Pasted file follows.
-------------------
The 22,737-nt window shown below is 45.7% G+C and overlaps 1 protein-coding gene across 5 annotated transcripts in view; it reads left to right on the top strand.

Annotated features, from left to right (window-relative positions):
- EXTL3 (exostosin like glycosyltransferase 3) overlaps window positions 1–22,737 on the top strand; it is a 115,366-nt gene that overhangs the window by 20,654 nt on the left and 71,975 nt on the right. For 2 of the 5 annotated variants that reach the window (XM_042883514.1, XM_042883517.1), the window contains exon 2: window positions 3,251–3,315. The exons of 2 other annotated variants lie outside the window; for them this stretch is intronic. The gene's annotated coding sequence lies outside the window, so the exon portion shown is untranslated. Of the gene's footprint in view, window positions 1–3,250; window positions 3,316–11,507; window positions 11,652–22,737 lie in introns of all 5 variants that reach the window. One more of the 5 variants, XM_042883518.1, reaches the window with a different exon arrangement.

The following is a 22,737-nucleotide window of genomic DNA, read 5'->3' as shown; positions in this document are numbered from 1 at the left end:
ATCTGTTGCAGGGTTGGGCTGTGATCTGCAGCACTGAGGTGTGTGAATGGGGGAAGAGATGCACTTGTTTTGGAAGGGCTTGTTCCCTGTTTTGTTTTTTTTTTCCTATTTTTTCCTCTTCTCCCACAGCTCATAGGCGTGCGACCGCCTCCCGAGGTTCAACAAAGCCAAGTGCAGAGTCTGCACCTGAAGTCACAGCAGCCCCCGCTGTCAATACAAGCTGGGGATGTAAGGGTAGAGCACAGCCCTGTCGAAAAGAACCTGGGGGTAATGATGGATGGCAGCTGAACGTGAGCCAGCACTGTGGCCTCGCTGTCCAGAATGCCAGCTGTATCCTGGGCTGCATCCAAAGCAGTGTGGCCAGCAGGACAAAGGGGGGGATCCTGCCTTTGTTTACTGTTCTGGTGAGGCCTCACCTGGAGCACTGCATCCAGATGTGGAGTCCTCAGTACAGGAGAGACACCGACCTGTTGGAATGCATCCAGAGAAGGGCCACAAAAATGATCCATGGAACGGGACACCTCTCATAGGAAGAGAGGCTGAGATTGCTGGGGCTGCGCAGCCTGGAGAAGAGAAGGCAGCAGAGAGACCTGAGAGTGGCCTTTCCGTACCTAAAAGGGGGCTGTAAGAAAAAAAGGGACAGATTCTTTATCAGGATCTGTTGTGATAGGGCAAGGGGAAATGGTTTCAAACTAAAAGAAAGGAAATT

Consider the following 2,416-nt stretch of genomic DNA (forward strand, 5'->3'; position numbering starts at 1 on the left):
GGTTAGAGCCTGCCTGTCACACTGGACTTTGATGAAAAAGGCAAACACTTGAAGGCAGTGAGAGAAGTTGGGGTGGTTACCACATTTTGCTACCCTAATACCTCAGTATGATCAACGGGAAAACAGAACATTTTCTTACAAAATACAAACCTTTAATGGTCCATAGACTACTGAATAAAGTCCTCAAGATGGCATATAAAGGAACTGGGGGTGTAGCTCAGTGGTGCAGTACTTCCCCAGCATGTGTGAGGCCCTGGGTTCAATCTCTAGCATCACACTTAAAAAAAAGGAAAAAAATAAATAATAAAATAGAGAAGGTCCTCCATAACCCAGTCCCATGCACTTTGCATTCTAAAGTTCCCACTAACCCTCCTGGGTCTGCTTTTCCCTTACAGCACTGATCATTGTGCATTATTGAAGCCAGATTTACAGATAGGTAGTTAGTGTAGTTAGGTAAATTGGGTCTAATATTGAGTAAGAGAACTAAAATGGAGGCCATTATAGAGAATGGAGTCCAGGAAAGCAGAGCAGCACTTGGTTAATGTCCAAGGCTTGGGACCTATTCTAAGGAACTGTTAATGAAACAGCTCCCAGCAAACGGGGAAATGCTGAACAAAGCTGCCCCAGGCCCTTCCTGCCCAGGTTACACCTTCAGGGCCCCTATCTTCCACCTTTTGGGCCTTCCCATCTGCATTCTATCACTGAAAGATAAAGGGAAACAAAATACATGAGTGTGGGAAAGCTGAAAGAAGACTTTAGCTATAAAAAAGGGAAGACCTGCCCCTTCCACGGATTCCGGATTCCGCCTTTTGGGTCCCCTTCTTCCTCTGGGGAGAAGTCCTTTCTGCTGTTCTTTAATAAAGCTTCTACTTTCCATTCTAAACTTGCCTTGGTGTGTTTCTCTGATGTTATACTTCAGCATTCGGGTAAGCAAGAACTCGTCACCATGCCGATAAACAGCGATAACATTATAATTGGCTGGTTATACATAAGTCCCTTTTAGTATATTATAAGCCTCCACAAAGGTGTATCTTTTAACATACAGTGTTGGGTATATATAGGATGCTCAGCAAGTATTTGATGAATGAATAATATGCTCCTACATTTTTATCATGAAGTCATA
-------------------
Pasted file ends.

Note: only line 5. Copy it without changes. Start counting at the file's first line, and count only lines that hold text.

ATCTGTTGCAGGGTTGGGCTGTGATCTGCAGCACTGAGGTGTGTGAATGGGGGAAGAGATGCACTTGTTTTGGAAGGGCTTGTTCCCTGTTTTGTTTTTTTTTTCCTATTTTTTCCTCTTCTCCCACAGCTCATAGGCGTGCGACCGCCTCCCGAGGTTCAACAAAGCCAAGTGCAGAGTCTGCACCTGAAGTCACAGCAGCCCCCGCTGTCAATACAAGCTGGGGATGTAAGGGTAGAGCACAGCCCTGTCGAAAAGAACCTGGGGGTAATGATGGATGGCAGCTGAACGTGAGCCAGCACTGTGGCCTCGCTGTCCAGAATGCCAGCTGTATCCTGGGCTGCATCCAAAGCAGTGTGGCCAGCAGGACAAAGGGGGGGATCCTGCCTTTGTTTACTGTTCTGGTGAGGCCTCACCTGGAGCACTGCATCCAGATGTGGAGTCCTCAGTACAGGAGAGACACCGACCTGTTGGAATGCATCCAGAGAAGGGCCACAAAAATGATCCATGGAACGGGACACCTCTCATAGGAAGAGAGGCTGAGATTGCTGGGGCTGCGCAGCCTGGAGAAGAGAAGGCAGCAGAGAGACCTGAGAGTGGCCTTTCCGTACCTAAAAGGGGGCTGTAAGAAAAAAAGGGACAGATTCTTTATCAGGATCTGTTGTGATAGGGCAAGGGGAAATGGTTTCAAACTAAAAGAAAGGAAATT